The organisation known as the Knights Templar has presented two faces to history: one is the historians’ history, based on documents and contemporary descriptions; the other is a shadow history, which blends in a potent mixture of conspiracy theory, pulp fiction and occult knowledge. The crucial event that both versions of this history have in common is the date of 1312, when Pope Clement V officially dissolved the Templar Order in the infamous papal bull Vox in Excelso. For the historians, this was the date on which the Templars ceased to exist as an order. According to the conspiracists, however, the Templars and their secrets survived in hiding and not only that, they continue to wield great power from the shadows to this day. Needless to say, the colourful history of the Templars (both real and imagined) has been made full use of by a succession of writers of fiction – most famously in books like The Da Vinci Code and films like National Treasure. For those with more than a passing interest, however, this has only made the task of separating fact from fiction, when it comes to these knights of the shadows, all the more difficult. What do we really know about the Knights Templar?
As the official version has it, the Poor Fellow Soldiers of Christ and of the Temple of Solomon (as the Templars are more properly called) established their order in 1118, when 8 or 9 French noblemen made a vow to Baldwin II, the Crusader king of Jerusalem, to defend pilgrims to the Holy Land. They took their name from the Temple Quarter of Jerusalem, where they had their base, and these ‘Templar’ knights, in their distinctive white mantles with a red cross, were among the most skilled fighting units of the Crusades. Donations of property in Europe quickly made the Templars extremely rich, while donations of younger sons in search of a role in life made them more numerous. At the height of their power there were around 400 of these ‘poor’ knights in Jerusalem. It’s fair to say that, in spite of their ever growing wealth and influence, the Templars weren’t all that successful at protecting many of the great frontier castles that guarded the passes into the Holy Land, which were entrusted into their care. Forced out of stronghold after stronghold, by 1302 the Templars had become virtual refugees in Europe – albeit rich ones, thanks to developing successful secondary careers as bankers and moneylenders (although this did nothing to improve their popularity).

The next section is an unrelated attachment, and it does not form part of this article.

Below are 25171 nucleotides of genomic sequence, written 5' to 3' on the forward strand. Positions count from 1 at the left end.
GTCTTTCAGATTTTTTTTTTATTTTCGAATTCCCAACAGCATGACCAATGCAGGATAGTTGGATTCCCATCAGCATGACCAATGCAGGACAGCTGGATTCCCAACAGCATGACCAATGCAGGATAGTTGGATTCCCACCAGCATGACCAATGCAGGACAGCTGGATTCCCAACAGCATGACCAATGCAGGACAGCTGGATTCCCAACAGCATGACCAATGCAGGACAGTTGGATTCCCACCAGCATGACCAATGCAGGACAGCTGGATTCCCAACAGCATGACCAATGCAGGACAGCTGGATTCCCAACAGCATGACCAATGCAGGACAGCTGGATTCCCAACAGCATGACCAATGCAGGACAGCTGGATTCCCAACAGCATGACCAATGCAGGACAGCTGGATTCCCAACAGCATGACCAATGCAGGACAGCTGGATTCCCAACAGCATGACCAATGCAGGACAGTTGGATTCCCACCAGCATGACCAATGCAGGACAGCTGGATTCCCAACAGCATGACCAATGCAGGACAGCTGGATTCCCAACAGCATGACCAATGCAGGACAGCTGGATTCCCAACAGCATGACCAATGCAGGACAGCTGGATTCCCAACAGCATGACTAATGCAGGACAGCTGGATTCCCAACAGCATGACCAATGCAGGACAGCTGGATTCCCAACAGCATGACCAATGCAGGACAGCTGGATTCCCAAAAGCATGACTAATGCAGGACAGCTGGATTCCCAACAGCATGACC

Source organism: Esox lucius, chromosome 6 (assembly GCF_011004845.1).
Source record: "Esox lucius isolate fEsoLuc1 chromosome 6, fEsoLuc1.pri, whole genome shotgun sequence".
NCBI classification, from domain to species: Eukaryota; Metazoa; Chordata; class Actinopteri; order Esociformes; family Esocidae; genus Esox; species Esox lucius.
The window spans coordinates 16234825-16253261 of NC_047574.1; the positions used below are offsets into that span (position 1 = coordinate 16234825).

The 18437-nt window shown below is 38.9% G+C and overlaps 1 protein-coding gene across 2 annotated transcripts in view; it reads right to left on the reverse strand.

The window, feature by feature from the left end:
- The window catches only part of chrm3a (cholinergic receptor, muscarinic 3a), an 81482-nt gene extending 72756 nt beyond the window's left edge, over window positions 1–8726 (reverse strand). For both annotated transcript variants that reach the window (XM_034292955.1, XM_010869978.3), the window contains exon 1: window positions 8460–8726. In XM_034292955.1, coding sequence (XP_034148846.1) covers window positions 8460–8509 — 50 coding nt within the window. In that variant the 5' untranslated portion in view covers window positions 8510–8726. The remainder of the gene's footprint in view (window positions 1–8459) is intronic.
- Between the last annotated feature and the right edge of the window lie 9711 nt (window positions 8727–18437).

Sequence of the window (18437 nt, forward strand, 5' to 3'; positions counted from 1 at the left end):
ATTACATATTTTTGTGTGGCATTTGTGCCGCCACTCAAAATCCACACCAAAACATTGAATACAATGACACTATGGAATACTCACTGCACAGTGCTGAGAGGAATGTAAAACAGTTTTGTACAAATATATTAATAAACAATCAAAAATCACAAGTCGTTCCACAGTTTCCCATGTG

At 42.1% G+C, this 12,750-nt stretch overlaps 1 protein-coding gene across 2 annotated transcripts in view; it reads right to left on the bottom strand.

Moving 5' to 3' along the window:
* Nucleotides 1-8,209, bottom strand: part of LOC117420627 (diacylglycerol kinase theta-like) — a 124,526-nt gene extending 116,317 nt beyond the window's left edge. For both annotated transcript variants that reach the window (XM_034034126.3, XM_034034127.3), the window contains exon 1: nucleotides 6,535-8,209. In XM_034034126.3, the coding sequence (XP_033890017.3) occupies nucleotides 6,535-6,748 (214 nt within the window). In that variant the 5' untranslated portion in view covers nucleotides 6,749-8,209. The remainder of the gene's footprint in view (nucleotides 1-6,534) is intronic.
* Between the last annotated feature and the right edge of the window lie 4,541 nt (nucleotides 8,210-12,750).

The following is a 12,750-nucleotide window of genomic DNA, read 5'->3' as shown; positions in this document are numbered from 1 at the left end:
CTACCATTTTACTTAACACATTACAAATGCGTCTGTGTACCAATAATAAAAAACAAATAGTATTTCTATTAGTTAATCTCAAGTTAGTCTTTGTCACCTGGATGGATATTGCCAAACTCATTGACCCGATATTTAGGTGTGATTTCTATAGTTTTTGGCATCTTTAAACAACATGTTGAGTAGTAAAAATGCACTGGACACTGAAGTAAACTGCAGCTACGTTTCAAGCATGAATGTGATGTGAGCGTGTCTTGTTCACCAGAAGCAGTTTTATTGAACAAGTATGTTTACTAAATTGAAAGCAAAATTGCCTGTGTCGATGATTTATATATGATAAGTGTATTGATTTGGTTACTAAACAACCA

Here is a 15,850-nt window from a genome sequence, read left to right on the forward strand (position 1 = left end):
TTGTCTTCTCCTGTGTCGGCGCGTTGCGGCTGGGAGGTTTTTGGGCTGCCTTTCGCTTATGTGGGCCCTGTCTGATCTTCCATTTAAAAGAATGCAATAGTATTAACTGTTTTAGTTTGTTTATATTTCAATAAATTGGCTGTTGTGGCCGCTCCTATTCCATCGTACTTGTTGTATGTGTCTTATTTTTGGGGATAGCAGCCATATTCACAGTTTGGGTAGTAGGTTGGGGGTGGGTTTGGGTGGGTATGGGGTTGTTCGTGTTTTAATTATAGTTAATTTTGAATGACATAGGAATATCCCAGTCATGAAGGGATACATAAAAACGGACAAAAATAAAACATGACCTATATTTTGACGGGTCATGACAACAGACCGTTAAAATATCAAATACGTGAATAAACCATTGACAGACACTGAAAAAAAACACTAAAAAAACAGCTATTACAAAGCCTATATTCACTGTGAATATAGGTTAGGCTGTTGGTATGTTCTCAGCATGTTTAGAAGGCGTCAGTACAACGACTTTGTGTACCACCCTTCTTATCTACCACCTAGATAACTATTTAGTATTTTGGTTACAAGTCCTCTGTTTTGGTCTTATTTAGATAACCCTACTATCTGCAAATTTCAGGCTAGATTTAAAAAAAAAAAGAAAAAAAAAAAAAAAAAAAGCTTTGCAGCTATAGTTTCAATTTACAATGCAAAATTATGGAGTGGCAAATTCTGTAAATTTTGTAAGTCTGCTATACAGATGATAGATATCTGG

Envy and resentment of the Templars’ prosperity and power only increased over time. Rumours began to spread that the Templars had been corrupted by the Mohammedan ways of the East and they were reported to have discovered strange secrets while excavating the site of the Temple of Solomon. Soon added to the charges against them were heresy, sodomy, worshipping cats and a mysterious deity called Baphomet, denying Christ and the crucifixion, spitting on the cross during initiation rites and so on – the list was endless. In the year 1307 on Friday 13 (a date which has forever afterwards had negative associations for the superstitious ) King Philip of France sent agents to arrest all the Templars in his kingdom on the same day. They were charged with heresy, but it was their money Philip was after. Confessions were tortured out of the arrested knights, and the rest of Europe followed the French lead. The Templars’ property was either seized or turned over to the Knights Hospitaller. As for the Templars themselves, those who weren’t burned were forced either to to join other orders or to quietly disappear. Within 5 years Pope Clement V had outlawed the order and on March 11, 1314, the Templars’ grand master, Jacques de Molay, was burned at the stake in Paris. He allegedly cursed both the French king and the pope as he died; both followed him to the grave within the year.